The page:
Mac Miller’s posthumous album Circles is a gorgeous feat, a continuation of his vision on his previous album Swimming, doused with a grimly prescient perspective of the struggles that eventually led to his tragic death in September 2018. In this sense, it is a staggeringly difficult listen.
There are songs and bars that speak to Mac’s life so directly, it is as if he wrote them from a privileged perspective. But there is nothing supernatural about Miller’s words here. He built his career off an intimacy with his battles and triumphs. Mac was absolutely aware of the demons he had and spent so much time warring against them. His music is personable because of it.
He was less a superstar than a close friend popping in to say that he hit a rough patch, but everything would be alright. It feels familiar. Circles continues this in a magnificent way, but the specter of the words “posthumous” and “final” swarming the album makes it a complicated listen. In that way, it is a fitting ending to Mac’s career.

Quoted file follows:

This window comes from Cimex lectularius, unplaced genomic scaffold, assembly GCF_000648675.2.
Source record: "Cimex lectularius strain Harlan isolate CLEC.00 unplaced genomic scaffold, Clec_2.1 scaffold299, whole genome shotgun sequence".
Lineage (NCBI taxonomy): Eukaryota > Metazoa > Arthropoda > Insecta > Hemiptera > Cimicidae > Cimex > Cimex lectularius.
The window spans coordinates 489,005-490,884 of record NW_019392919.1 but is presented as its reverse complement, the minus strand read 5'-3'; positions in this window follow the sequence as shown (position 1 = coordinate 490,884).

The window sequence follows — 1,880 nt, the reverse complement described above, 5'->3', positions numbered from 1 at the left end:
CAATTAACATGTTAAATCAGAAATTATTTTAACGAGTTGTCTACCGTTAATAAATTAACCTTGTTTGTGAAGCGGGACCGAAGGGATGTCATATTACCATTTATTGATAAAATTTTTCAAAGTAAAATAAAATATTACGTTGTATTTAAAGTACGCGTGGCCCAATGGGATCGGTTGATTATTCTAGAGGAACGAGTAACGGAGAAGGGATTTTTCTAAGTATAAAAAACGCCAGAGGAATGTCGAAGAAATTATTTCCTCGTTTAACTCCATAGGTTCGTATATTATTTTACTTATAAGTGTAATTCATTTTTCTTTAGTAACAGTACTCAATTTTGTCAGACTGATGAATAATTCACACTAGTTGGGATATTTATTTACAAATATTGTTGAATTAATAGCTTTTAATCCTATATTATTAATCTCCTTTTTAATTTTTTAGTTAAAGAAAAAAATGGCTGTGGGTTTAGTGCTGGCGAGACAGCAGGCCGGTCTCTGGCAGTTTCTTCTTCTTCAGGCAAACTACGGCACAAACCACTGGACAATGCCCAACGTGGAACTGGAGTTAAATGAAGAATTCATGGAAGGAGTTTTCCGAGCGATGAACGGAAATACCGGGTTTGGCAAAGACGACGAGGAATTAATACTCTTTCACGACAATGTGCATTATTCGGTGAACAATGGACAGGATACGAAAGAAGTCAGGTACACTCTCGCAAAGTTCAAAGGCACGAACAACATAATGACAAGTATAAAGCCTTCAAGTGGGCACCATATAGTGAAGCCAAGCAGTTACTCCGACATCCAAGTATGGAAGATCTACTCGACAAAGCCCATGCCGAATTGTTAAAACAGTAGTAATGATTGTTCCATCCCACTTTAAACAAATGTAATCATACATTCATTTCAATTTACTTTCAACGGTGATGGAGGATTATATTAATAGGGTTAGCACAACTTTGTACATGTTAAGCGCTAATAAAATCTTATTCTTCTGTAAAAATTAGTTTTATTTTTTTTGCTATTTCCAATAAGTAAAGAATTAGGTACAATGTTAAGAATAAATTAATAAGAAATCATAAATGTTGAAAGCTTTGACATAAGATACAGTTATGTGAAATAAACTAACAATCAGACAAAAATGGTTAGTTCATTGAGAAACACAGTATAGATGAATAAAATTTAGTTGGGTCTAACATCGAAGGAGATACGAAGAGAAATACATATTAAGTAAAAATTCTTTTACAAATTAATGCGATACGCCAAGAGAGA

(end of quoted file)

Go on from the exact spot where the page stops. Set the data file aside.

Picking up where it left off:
Mac’s career was a representation of his personality. Gracious and eager to learn, the steps Mac took from his early releases like Blue Slide Park to Circles is stunning. Mac worked on Circles while finishing up Swimming, with the idea being to complete Circles shortly after the release of its predecessor. Miller passed away a month after Swimming was released, and, as such, he never got the chance to complete his vision: swimming in circles, a cycle that oscillates between struggle and triumph, failure and success.
Posthumous releases rarely sound as completed as Circles does. There is something finite about the album, perhaps a result of Mac’s uncompromising vision and Jon Brion’s ability to translate that after Mac’s death. The album is haunting, heartbreaking, and bittersweet…a fitting end to a chapter that tragically happened to be the final one in Mac’s book.